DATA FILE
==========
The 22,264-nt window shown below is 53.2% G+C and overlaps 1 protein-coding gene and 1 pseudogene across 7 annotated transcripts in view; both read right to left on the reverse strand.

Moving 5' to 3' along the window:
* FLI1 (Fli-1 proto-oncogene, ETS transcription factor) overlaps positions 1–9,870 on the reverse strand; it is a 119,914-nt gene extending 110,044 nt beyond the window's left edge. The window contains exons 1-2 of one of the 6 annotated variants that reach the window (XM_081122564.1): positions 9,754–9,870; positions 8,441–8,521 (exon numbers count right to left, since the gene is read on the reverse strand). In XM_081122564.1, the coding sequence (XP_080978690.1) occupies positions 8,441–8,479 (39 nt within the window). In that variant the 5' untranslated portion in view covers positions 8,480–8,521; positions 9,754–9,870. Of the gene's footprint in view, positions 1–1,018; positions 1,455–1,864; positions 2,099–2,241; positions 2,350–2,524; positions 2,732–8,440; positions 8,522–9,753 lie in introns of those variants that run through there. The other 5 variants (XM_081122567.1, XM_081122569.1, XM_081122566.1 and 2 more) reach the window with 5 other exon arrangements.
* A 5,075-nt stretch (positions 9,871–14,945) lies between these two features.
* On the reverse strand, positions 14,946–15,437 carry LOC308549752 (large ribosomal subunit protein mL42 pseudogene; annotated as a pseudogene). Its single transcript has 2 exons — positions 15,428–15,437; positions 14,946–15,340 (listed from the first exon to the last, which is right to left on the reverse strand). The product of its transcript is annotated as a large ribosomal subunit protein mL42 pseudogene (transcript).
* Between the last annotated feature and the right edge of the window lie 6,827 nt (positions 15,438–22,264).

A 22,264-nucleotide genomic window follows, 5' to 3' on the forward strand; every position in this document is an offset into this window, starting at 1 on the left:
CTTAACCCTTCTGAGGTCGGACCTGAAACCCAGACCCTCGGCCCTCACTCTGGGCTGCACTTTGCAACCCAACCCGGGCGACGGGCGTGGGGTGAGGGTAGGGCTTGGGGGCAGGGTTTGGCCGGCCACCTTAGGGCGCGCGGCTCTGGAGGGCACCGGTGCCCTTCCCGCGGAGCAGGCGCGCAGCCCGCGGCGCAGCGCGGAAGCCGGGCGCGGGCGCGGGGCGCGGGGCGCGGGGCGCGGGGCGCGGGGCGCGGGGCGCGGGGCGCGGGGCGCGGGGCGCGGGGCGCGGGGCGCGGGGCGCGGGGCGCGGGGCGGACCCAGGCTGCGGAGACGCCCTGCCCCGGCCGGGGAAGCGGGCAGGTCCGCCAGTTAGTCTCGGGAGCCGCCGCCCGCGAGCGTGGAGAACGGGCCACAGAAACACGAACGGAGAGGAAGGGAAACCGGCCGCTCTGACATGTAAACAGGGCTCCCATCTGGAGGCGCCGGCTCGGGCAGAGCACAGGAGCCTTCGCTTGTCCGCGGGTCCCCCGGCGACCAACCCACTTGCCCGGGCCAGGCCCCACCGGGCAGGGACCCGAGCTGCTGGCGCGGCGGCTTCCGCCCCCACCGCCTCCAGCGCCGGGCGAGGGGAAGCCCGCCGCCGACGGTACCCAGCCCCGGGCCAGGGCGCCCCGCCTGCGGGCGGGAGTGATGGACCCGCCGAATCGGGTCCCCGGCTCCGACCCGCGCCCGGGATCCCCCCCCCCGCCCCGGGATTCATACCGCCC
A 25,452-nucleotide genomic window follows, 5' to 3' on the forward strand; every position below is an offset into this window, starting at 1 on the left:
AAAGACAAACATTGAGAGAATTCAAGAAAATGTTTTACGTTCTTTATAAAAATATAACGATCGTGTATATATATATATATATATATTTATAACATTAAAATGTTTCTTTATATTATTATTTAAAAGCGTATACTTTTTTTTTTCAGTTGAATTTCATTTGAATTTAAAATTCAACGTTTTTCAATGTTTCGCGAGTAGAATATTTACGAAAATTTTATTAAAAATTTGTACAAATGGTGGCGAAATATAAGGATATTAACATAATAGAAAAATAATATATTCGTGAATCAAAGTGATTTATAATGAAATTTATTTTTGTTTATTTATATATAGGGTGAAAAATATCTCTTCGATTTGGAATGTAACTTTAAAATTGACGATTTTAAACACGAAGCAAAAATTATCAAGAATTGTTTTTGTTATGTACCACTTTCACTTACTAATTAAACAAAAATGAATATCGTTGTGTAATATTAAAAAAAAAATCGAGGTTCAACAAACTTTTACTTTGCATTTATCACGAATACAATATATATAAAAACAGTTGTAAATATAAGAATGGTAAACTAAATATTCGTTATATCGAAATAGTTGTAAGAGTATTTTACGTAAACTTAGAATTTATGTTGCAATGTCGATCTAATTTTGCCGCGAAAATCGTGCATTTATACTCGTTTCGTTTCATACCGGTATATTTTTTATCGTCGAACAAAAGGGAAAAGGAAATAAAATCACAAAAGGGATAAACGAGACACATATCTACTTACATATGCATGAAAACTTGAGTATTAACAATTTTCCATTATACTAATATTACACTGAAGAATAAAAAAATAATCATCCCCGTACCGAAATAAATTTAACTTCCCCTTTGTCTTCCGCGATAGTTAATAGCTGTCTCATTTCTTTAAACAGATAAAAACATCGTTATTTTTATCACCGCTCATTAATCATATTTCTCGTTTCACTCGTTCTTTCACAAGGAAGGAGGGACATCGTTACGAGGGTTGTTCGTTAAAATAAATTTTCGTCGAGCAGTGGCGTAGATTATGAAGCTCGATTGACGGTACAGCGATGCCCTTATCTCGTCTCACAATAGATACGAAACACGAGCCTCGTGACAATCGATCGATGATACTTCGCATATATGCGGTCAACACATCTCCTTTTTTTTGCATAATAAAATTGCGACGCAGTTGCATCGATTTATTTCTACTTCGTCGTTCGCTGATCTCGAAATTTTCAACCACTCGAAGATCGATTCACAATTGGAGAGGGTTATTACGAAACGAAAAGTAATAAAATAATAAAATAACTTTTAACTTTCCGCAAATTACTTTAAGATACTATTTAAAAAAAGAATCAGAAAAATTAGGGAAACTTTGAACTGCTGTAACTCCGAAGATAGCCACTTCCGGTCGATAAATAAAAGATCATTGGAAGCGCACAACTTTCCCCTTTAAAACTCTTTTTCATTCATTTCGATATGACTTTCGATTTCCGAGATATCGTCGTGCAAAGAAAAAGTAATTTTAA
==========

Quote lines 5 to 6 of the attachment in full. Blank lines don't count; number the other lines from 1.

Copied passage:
* On the reverse strand, positions 14,946–15,437 carry LOC308549752 (large ribosomal subunit protein mL42 pseudogene; annotated as a pseudogene). Its single transcript has 2 exons — positions 15,428–15,437; positions 14,946–15,340 (listed from the first exon to the last, which is right to left on the reverse strand). The product of its transcript is annotated as a large ribosomal subunit protein mL42 pseudogene (transcript).
* Between the last annotated feature and the right edge of the window lie 6,827 nt (positions 15,438–22,264).